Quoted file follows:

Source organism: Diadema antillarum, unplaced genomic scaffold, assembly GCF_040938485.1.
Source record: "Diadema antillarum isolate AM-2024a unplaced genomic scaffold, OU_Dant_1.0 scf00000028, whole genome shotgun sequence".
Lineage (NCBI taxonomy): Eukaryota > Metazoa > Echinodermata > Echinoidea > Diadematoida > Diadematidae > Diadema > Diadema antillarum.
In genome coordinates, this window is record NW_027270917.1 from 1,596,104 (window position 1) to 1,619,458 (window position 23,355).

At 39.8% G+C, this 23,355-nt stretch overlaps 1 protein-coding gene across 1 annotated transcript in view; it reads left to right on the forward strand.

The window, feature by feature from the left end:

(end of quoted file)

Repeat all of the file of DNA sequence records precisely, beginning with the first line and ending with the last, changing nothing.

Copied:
Source organism: Diadema antillarum, unplaced genomic scaffold, assembly GCF_040938485.1.
Source record: "Diadema antillarum isolate AM-2024a unplaced genomic scaffold, OU_Dant_1.0 scf00000028, whole genome shotgun sequence".
Lineage (NCBI taxonomy): Eukaryota > Metazoa > Echinodermata > Echinoidea > Diadematoida > Diadematidae > Diadema > Diadema antillarum.
In genome coordinates, this window is record NW_027270917.1 from 1,596,104 (window position 1) to 1,619,458 (window position 23,355).

At 39.8% G+C, this 23,355-nt stretch overlaps 1 protein-coding gene across 1 annotated transcript in view; it reads left to right on the forward strand.

The window, feature by feature from the left end: